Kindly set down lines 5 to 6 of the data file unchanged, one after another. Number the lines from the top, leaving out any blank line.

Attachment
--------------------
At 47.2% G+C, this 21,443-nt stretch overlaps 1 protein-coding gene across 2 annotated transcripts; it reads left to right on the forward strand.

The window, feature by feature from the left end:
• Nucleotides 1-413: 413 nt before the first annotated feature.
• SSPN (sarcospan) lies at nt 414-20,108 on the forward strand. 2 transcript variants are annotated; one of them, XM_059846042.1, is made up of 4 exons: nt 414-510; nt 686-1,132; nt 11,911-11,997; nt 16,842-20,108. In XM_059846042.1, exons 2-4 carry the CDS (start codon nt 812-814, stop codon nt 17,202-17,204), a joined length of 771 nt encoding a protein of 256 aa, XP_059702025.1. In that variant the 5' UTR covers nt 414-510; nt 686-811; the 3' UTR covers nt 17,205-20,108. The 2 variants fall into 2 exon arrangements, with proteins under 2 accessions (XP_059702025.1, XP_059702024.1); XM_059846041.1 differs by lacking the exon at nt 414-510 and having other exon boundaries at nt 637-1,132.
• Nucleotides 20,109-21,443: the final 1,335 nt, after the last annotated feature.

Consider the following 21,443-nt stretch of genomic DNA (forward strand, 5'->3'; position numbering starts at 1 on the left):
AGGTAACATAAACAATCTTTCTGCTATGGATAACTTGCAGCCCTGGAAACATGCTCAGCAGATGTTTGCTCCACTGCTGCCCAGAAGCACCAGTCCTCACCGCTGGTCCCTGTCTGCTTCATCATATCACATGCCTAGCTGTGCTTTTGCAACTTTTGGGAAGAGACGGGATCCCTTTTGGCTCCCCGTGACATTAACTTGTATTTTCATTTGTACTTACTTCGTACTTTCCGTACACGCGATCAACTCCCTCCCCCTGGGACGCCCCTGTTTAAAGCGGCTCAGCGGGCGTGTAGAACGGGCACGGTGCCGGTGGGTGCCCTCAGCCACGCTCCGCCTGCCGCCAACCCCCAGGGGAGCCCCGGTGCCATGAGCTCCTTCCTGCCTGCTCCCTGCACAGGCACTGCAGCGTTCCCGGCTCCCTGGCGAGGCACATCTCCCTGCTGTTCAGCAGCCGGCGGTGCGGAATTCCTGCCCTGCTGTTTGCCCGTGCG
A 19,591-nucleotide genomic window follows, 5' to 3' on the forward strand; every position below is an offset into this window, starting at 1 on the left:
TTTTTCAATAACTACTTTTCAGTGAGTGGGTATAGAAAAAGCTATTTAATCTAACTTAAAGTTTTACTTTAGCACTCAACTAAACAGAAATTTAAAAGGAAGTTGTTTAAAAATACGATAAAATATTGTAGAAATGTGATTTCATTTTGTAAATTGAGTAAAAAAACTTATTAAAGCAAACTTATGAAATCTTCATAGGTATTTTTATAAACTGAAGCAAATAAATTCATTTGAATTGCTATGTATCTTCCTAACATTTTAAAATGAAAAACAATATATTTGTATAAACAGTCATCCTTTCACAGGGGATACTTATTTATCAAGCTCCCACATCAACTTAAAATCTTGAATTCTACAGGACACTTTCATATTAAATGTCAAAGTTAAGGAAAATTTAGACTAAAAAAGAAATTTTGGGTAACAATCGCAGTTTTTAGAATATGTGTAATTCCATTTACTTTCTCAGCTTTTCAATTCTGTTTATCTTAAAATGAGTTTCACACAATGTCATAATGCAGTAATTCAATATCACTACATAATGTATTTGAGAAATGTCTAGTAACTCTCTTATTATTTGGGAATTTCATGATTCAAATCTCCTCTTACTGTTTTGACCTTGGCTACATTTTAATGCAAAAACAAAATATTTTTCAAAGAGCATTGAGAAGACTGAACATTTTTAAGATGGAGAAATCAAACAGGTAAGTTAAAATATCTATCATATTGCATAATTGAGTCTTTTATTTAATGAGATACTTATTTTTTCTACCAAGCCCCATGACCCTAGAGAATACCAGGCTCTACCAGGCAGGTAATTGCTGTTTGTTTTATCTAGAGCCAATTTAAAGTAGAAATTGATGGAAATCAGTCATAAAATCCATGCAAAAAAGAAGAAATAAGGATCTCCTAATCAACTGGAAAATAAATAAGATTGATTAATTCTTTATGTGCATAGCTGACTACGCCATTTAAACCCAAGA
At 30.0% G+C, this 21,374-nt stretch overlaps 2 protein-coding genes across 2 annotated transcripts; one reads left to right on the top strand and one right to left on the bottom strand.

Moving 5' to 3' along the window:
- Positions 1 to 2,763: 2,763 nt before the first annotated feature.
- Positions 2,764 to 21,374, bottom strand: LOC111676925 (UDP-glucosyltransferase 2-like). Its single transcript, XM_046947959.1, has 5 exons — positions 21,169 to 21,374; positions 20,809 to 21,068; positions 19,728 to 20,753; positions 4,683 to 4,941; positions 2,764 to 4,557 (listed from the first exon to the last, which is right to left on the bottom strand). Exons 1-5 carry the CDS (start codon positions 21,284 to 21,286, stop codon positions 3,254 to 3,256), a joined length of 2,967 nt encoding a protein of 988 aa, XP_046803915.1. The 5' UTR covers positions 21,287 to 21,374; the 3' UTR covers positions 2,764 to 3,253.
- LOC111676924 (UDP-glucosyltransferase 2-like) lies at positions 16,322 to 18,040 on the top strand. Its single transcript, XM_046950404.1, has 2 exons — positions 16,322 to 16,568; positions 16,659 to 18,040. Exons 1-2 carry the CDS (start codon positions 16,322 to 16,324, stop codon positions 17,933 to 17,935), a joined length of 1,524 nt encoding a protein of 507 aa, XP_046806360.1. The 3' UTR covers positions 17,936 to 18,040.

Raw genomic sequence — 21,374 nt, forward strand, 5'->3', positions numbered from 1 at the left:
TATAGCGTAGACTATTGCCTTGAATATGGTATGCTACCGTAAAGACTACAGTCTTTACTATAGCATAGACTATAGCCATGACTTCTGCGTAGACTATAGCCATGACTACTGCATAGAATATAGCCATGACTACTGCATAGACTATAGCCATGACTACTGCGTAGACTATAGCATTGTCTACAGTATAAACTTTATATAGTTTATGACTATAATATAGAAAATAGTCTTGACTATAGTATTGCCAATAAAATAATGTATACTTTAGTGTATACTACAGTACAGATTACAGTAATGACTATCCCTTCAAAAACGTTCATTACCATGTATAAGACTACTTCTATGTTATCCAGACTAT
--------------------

• Nucleotides 20,109-21,443: the final 1,335 nt, after the last annotated feature.

Consider the following 21,443-nt stretch of genomic DNA (forward strand, 5'->3'; position numbering starts at 1 on the left):